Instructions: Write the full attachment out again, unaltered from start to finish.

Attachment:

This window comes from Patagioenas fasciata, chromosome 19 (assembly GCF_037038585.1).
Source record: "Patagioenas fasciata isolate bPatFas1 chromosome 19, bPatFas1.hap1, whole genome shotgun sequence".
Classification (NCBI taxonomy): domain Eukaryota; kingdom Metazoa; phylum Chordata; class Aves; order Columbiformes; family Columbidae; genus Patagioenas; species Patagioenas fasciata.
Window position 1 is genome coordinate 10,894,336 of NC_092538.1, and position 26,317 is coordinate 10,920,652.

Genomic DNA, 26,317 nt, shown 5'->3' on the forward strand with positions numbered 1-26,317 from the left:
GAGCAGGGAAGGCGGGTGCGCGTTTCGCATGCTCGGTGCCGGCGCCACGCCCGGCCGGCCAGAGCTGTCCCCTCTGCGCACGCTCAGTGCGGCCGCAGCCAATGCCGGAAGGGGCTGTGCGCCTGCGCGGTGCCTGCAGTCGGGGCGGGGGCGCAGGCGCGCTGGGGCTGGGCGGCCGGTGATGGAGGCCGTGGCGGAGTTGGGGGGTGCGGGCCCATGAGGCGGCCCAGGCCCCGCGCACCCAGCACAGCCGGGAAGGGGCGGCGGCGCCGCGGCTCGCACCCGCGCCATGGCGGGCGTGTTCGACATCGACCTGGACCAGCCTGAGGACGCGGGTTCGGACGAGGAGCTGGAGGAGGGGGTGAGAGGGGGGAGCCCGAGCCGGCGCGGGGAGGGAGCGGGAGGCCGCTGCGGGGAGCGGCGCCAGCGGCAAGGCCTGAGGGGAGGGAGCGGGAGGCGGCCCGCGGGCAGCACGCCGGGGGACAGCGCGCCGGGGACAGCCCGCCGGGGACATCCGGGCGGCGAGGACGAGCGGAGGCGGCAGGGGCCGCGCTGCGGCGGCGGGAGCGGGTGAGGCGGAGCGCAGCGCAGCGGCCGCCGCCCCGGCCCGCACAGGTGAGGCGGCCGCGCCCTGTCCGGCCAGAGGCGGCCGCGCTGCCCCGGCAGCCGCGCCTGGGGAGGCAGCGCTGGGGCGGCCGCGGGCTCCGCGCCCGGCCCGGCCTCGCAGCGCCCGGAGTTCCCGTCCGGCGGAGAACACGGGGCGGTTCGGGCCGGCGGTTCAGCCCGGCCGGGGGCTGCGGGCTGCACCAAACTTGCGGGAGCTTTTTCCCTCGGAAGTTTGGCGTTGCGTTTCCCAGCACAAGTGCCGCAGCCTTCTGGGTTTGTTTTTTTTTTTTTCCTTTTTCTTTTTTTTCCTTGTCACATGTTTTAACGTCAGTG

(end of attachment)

This window comes from Patagioenas fasciata, chromosome 19 (assembly GCF_037038585.1).
Source record: "Patagioenas fasciata isolate bPatFas1 chromosome 19, bPatFas1.hap1, whole genome shotgun sequence".
Classification (NCBI taxonomy): domain Eukaryota; kingdom Metazoa; phylum Chordata; class Aves; order Columbiformes; family Columbidae; genus Patagioenas; species Patagioenas fasciata.
Window position 1 is genome coordinate 10,894,336 of NC_092538.1, and position 26,317 is coordinate 10,920,652.

Genomic DNA, 26,317 nt, shown 5'->3' on the forward strand with positions numbered 1-26,317 from the left:
GAGCAGGGAAGGCGGGTGCGCGTTTCGCATGCTCGGTGCCGGCGCCACGCCCGGCCGGCCAGAGCTGTCCCCTCTGCGCACGCTCAGTGCGGCCGCAGCCAATGCCGGAAGGGGCTGTGCGCCTGCGCGGTGCCTGCAGTCGGGGCGGGGGCGCAGGCGCGCTGGGGCTGGGCGGCCGGTGATGGAGGCCGTGGCGGAGTTGGGGGGTGCGGGCCCATGAGGCGGCCCAGGCCCCGCGCACCCAGCACAGCCGGGAAGGGGCGGCGGCGCCGCGGCTCGCACCCGCGCCATGGCGGGCGTGTTCGACATCGACCTGGACCAGCCTGAGGACGCGGGTTCGGACGAGGAGCTGGAGGAGGGGGTGAGAGGGGGGAGCCCGAGCCGGCGCGGGGAGGGAGCGGGAGGCCGCTGCGGGGAGCGGCGCCAGCGGCAAGGCCTGAGGGGAGGGAGCGGGAGGCGGCCCGCGGGCAGCACGCCGGGGGACAGCGCGCCGGGGACAGCCCGCCGGGGACATCCGGGCGGCGAGGACGAGCGGAGGCGGCAGGGGCCGCGCTGCGGCGGCGGGAGCGGGTGAGGCGGAGCGCAGCGCAGCGGCCGCCGCCCCGGCCCGCACAGGTGAGGCGGCCGCGCCCTGTCCGGCCAGAGGCGGCCGCGCTGCCCCGGCAGCCGCGCCTGGGGAGGCAGCGCTGGGGCGGCCGCGGGCTCCGCGCCCGGCCCGGCCTCGCAGCGCCCGGAGTTCCCGTCCGGCGGAGAACACGGGGCGGTTCGGGCCGGCGGTTCAGCCCGGCCGGGGGCTGCGGGCTGCACCAAACTTGCGGGAGCTTTTTCCCTCGGAAGTTTGGCGTTGCGTTTCCCAGCACAAGTGCCGCAGCCTTCTGGGTTTGTTTTTTTTTTTTTCCTTTTTCTTTTTTTTCCTTGTCACATGTTTTAACGTCAGTG